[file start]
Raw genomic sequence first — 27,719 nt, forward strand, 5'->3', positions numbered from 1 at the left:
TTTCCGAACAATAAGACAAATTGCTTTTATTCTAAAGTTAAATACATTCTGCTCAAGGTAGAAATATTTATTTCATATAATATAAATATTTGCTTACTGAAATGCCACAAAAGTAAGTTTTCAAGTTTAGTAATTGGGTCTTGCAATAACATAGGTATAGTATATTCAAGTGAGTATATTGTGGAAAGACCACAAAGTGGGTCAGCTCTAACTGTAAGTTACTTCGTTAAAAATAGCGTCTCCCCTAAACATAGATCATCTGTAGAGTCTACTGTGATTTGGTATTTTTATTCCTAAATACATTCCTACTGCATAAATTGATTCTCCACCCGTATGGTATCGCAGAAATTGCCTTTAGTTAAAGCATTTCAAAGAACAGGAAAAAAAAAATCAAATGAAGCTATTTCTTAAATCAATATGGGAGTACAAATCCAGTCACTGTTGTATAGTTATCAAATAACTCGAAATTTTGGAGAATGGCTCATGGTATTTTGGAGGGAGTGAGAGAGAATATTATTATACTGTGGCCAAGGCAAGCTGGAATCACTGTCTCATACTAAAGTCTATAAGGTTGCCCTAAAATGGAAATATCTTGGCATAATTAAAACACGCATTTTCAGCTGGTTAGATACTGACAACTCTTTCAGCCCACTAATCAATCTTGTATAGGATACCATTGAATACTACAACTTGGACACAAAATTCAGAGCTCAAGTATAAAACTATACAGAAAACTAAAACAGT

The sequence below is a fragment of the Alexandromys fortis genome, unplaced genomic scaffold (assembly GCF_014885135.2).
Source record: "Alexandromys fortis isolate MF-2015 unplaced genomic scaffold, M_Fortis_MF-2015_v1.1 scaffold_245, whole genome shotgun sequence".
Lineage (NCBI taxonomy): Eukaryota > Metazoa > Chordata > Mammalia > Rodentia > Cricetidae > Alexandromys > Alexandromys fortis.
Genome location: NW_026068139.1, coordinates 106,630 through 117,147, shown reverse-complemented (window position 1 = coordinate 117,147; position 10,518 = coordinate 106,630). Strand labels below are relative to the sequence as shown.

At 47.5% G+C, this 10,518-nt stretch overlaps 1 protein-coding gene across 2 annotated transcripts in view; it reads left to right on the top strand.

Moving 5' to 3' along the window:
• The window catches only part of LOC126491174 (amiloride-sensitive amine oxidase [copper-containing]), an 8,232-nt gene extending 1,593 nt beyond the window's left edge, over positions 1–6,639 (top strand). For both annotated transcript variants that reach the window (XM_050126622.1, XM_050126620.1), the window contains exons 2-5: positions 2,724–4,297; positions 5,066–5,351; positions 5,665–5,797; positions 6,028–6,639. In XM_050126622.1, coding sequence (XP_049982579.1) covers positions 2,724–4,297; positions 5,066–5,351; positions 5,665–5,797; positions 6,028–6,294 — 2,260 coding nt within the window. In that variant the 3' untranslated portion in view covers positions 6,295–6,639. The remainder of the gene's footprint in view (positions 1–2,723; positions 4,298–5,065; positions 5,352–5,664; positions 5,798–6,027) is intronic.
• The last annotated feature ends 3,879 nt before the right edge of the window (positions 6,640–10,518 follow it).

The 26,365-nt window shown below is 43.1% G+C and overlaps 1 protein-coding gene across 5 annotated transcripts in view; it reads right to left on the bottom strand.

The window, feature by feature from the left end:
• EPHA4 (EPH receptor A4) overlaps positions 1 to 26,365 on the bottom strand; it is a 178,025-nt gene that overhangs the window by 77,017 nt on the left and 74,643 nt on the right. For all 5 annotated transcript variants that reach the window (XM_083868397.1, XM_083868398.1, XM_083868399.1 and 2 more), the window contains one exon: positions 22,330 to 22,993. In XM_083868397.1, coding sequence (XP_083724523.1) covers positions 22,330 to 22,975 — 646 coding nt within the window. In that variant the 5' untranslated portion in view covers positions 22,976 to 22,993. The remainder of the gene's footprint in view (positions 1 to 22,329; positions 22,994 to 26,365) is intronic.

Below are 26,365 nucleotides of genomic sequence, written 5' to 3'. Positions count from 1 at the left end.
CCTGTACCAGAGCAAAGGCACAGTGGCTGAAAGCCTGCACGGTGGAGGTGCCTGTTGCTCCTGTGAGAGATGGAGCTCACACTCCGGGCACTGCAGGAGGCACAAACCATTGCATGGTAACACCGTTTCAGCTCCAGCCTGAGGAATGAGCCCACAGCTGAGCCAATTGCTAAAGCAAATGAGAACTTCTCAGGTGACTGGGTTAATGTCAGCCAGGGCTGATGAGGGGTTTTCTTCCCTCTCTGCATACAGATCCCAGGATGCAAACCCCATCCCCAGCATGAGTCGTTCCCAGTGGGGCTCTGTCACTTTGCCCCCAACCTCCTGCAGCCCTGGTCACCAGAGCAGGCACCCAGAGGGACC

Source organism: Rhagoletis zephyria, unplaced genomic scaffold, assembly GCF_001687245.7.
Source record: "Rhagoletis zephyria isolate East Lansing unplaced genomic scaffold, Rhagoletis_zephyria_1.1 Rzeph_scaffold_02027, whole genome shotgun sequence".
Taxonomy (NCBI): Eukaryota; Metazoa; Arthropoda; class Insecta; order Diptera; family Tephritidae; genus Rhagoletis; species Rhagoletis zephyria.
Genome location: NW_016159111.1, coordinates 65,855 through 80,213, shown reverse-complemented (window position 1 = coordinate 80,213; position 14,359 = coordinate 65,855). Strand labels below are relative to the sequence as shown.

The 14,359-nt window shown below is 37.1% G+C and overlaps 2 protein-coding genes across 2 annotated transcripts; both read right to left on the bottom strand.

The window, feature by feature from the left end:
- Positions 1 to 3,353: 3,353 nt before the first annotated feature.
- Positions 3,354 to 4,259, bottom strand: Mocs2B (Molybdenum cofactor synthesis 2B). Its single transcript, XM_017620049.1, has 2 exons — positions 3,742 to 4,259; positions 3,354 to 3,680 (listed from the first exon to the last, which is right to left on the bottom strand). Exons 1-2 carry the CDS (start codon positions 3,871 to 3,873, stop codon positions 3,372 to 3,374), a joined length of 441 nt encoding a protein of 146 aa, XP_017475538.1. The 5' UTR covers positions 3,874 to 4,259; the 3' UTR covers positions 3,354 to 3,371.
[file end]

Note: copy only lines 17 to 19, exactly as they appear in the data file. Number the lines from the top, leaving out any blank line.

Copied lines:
Source record: "Rhagoletis zephyria isolate East Lansing unplaced genomic scaffold, Rhagoletis_zephyria_1.1 Rzeph_scaffold_02027, whole genome shotgun sequence".
Taxonomy (NCBI): Eukaryota; Metazoa; Arthropoda; class Insecta; order Diptera; family Tephritidae; genus Rhagoletis; species Rhagoletis zephyria.
Genome location: NW_016159111.1, coordinates 65,855 through 80,213, shown reverse-complemented (window position 1 = coordinate 80,213; position 14,359 = coordinate 65,855). Strand labels below are relative to the sequence as shown.